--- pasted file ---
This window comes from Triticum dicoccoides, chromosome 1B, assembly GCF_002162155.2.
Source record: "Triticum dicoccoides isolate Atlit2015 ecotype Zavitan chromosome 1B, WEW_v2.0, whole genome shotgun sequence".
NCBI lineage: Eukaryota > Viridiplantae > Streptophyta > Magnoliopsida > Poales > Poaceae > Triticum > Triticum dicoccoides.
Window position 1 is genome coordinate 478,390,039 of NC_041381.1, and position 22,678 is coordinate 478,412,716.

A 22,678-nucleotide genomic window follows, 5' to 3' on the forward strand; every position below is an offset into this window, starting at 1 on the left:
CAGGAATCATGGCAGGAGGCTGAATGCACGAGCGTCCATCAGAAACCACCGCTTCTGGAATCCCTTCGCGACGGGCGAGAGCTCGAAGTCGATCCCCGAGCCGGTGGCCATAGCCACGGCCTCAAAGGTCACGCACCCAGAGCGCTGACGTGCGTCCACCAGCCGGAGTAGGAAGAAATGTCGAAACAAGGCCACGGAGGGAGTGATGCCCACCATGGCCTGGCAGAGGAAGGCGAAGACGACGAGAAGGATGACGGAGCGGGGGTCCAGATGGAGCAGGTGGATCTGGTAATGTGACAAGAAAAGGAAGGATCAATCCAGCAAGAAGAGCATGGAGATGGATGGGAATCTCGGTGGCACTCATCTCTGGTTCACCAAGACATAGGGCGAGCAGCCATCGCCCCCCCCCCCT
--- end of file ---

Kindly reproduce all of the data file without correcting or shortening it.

This window comes from Triticum dicoccoides, chromosome 1B, assembly GCF_002162155.2.
Source record: "Triticum dicoccoides isolate Atlit2015 ecotype Zavitan chromosome 1B, WEW_v2.0, whole genome shotgun sequence".
NCBI lineage: Eukaryota > Viridiplantae > Streptophyta > Magnoliopsida > Poales > Poaceae > Triticum > Triticum dicoccoides.
Window position 1 is genome coordinate 478,390,039 of NC_041381.1, and position 22,678 is coordinate 478,412,716.

A 22,678-nucleotide genomic window follows, 5' to 3' on the forward strand; every position below is an offset into this window, starting at 1 on the left:
CAGGAATCATGGCAGGAGGCTGAATGCACGAGCGTCCATCAGAAACCACCGCTTCTGGAATCCCTTCGCGACGGGCGAGAGCTCGAAGTCGATCCCCGAGCCGGTGGCCATAGCCACGGCCTCAAAGGTCACGCACCCAGAGCGCTGACGTGCGTCCACCAGCCGGAGTAGGAAGAAATGTCGAAACAAGGCCACGGAGGGAGTGATGCCCACCATGGCCTGGCAGAGGAAGGCGAAGACGACGAGAAGGATGACGGAGCGGGGGTCCAGATGGAGCAGGTGGATCTGGTAATGTGACAAGAAAAGGAAGGATCAATCCAGCAAGAAGAGCATGGAGATGGATGGGAATCTCGGTGGCACTCATCTCTGGTTCACCAAGACATAGGGCGAGCAGCCATCGCCCCCCCCCCCT